Energy Short-Squeeze Has Stock-Pickers Rejoicing Amid Surge
(Bloomberg) -- A surprise deal by OPEC late last week to cut crude production sent energy shares soaring, offering good news for an increasingly endangered species on Wall Street: investors who buy these stocks based on their fundamentals.
Since the Sept. 28 decision by the Organization of Petroleum Exporting Countries, oil prices have surged, forcing traders to unwind positions that would benefit from a decline. Energy companies in the S&P 500 Index with at least 15 percent of their shares borrowed for a short sale gained an average of 14 percent, more than twice the return of the index’s broader energy group, according to data compiled by Bloomberg.
Aided by a 4.3 percent pop on the day of the OPEC news, energy stocks led by Helmerich & Payne Inc. and Murphy Oil Corp. have been a rare bright spot for an S&P 500 that’s virtually unchanged since the oil agreement.
Now that investors aren’t so concerned that an unchecked surplus of crude will decimate the industry, traders can focus more on the individual attributes of energy stocks, according to Chris Verrone, head of technical analysis at Strategas Research Partners. That would be a major shift for a sector that’s fluctuated on the whim of oil prices over the past 18 months.
“This seems to be a sector where stock-pickers are being rewarded for the first time in a while,” Verrone said in a phone interview. “When there are concentrated short positions and an upcoming risk event, you have to be careful if you own those shorts. But with them now cleared out, it can actually be healthy for the market.”
The S&P 500 rose 0.1 percent at 2:04 p.m. in New York, while energy companies in the benchmark climbed 0.5 percent.
Among the group of companies sporting high short interest totals heading into the OPEC meeting were Helmerich & Payne, Murphy Oil and Transocean Ltd., which represent three of the seven lightest weightings in the 36-company S&P 500 Energy Index. That the biggest gainers were also among the gauge’s smallest components is an indication of the breadth of the sector, another positive sign for stock selectors, according to Verrone.
“A lot of the leadership has come from down on the capitalization scale, and that’s generally a good environment for stock pickers,” Verrone said. “It suggests that, under the surface, there’s a fairly wide population set from which to choose stocks.”
Short interest on the SPDR Energy Select Sector ETF, which tracks energy stocks in the benchmark index, sits at 4.1 percent of shares outstanding. That’s one percentage point below the average for all major SPDR sector ETFs, according to data compiled by IHS Markit Ltd. and Bloomberg. The corresponding ETF for utility stocks, a sector that has slipped 7.6 percent since reaching a six-week high in September, is currently the most shorted, at 8.4 percent of outstanding shares.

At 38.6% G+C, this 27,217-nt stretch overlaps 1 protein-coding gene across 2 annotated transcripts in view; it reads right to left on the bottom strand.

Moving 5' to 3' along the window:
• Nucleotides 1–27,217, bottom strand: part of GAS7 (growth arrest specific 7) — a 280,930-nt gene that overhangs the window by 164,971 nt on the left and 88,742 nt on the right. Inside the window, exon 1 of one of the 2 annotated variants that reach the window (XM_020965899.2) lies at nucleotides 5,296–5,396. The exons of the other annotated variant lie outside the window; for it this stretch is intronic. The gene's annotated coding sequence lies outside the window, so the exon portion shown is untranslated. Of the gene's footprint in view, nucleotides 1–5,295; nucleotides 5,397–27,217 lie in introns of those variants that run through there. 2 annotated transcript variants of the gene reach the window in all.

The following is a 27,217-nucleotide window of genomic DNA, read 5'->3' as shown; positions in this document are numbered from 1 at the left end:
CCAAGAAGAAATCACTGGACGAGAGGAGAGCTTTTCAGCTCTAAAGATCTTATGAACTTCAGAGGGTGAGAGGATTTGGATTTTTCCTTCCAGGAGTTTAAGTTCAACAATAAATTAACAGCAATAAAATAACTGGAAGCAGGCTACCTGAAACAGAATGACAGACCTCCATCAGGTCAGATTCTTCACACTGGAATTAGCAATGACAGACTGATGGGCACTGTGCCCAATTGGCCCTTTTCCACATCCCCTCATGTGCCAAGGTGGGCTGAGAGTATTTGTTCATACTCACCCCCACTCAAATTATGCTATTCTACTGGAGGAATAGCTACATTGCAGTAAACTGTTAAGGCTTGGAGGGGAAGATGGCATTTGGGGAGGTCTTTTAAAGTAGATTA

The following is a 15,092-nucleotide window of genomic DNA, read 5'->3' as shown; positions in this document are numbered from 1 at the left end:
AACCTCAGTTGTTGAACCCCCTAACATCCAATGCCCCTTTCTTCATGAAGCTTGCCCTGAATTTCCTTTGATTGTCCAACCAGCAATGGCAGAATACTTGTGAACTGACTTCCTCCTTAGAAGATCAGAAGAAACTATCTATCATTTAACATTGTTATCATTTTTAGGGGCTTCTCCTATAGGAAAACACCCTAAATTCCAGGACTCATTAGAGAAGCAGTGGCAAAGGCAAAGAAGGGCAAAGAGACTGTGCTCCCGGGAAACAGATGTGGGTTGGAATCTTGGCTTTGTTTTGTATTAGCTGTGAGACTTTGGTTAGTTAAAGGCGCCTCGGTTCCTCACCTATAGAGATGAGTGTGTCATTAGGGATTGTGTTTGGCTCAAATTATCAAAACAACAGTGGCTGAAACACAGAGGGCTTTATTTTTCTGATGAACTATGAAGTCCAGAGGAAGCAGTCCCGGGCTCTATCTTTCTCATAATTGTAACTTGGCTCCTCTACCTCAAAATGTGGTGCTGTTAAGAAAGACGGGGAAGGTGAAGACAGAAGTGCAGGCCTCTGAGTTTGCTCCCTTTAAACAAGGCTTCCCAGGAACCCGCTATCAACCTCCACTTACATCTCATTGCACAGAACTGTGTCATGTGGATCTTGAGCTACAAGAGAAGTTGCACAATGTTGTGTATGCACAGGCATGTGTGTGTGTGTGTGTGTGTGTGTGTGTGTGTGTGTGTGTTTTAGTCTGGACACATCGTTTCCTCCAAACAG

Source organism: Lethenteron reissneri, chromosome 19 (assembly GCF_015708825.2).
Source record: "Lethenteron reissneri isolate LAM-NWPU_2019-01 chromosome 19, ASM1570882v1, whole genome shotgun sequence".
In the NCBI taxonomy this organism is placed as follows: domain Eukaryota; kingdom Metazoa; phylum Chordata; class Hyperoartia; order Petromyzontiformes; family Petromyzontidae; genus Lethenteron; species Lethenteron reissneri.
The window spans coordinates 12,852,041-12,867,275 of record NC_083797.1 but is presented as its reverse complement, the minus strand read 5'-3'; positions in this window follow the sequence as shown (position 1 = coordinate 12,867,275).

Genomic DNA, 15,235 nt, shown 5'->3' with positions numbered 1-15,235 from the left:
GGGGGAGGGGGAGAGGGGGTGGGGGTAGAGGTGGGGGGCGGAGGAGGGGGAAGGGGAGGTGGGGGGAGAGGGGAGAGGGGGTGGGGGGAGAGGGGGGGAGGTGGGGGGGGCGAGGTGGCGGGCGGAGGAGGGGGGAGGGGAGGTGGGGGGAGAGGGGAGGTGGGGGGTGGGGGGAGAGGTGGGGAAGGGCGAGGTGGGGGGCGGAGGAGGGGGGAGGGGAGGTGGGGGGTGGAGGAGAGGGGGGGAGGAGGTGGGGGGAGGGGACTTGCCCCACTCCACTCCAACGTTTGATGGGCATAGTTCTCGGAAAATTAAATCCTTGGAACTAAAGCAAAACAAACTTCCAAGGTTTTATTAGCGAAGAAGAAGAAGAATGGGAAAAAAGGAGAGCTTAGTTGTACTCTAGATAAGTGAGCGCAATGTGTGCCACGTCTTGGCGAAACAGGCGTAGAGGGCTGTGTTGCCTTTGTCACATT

Going forward, investors in S&P 500 energy shares will have to contend with what’s forecast to be an eighth straight quarter of weaker profits. The group is expected to see earnings contract by 65 percent in the third quarter, according to strategist estimates compiled by Bloomberg. However the companies still may beat Wall Street’s expectations since the outlooks has been so bad that earnings forecasts were cut by 27 percent, the most of any sector, a group of Morgan Stanley strategists led by Adam Parker wrote in a client note on Tuesday.
As earnings season approaches, trading volume in energy shares has ebbed after spiking amid last week’s short covering. The S&P 500 Energy Index saw more than 88 million shares change hands in each of the three days following the OPEC announcement, up from its daily average of 63 million for the prior three months, Bloomberg data show. This week, the index has only seen about 50 million shares trade per day.
“With oil holding gains and volume surges allowing shorts to cover, moves in energy stocks from here will be real buying and selling,” JC O’Hara, chief market technician for FBN Securities, wrote in a client note on Tuesday.
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